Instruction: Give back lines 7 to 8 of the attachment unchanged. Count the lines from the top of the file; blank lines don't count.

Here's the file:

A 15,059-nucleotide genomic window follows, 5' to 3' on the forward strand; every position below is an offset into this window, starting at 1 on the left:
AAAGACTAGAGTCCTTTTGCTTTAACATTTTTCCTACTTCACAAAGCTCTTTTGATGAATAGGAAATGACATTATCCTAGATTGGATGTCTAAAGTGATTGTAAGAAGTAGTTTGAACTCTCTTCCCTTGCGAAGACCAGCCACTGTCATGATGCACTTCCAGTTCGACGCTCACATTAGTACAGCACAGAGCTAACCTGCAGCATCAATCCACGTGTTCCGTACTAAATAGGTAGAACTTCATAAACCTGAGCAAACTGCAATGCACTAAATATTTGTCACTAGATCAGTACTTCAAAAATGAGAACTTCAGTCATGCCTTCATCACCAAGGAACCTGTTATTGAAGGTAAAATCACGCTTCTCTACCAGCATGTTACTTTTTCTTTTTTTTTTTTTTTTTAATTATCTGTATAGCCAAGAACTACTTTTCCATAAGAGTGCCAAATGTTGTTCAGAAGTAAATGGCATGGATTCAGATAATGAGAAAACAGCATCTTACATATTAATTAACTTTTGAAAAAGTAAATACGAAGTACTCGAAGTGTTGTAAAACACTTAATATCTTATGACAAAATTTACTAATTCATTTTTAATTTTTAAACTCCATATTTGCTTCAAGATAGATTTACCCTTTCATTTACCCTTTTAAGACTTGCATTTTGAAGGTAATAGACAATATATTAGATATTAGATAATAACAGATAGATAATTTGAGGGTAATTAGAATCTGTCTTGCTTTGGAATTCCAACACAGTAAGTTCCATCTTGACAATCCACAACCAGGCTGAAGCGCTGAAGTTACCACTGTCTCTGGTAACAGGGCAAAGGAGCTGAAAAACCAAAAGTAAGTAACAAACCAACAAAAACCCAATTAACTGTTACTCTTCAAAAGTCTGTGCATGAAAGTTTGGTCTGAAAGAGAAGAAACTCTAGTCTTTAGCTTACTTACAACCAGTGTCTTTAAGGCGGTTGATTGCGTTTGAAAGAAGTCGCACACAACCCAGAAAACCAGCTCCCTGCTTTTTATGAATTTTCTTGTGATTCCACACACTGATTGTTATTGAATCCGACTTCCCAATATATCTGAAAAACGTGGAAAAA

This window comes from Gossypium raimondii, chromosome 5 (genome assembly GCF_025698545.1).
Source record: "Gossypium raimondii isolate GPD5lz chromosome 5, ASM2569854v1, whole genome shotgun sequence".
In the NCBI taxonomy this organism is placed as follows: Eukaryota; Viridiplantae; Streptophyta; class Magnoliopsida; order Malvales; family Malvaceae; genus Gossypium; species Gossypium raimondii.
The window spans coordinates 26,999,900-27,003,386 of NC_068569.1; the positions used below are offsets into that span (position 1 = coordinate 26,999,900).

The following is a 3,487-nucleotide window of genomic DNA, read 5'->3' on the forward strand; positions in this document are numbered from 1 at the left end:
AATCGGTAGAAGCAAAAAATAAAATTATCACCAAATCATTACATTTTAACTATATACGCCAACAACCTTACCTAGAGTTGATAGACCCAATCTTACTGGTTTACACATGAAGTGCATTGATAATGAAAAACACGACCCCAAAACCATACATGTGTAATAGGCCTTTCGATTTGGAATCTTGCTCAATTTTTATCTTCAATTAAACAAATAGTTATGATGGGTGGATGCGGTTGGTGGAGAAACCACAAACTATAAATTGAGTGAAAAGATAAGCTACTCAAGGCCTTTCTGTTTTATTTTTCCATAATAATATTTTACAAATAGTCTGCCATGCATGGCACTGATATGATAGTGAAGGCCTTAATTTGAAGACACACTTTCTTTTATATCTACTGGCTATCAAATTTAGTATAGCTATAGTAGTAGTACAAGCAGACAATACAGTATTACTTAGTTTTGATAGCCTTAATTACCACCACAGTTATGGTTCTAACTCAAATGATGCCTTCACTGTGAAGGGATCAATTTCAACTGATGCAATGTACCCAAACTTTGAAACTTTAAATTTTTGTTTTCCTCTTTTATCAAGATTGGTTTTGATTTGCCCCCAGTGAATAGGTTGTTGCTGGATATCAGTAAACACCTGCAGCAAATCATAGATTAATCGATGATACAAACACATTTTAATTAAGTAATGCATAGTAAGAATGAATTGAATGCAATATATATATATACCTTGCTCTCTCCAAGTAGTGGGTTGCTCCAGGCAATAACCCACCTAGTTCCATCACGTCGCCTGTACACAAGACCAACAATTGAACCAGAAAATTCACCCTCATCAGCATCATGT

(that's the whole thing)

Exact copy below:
The following is a 3,487-nucleotide window of genomic DNA, read 5'->3' on the forward strand; positions in this document are numbered from 1 at the left end:
AATCGGTAGAAGCAAAAAATAAAATTATCACCAAATCATTACATTTTAACTATATACGCCAACAACCTTACCTAGAGTTGATAGACCCAATCTTACTGGTTTACACATGAAGTGCATTGATAATGAAAAACACGACCCCAAAACCATACATGTGTAATAGGCCTTTCGATTTGGAATCTTGCTCAATTTTTATCTTCAATTAAACAAATAGTTATGATGGGTGGATGCGGTTGGTGGAGAAACCACAAACTATAAATTGAGTGAAAAGATAAGCTACTCAAGGCCTTTCTGTTTTATTTTTCCATAATAATATTTTACAAATAGTCTGCCATGCATGGCACTGATATGATAGTGAAGGCCTTAATTTGAAGACACACTTTCTTTTATATCTACTGGCTATCAAATTTAGTATAGCTATAGTAGTAGTACAAGCAGACAATACAGTATTACTTAGTTTTGATAGCCTTAATTACCACCACAGTTATGGTTCTAACTCAAATGATGCCTTCACTGTGAAGGGATCAATTTCAACTGATGCAATGTACCCAAACTTTGAAACTTTAAATTTTTGTTTTCCTCTTTTATCAAGATTGGTTTTGATTTGCCCCCAGTGAATAGGTTGTTGCTGGATATCAGTAAACACCTGCAGCAAATCATAGATTAATCGATGATACAAACACATTTTAATTAAGTAATGCATAGTAAGAATGAATTGAATGCAATATATATATATACCTTGCTCTCTCCAAGTAGTGGGTTGCTCCAGGCAATAACCCACCTAGTTCCATCACGTCGCCTGTACACAAGACCAACAATTGAACCAGAAAATTCACCCTCATCAGCATCATGT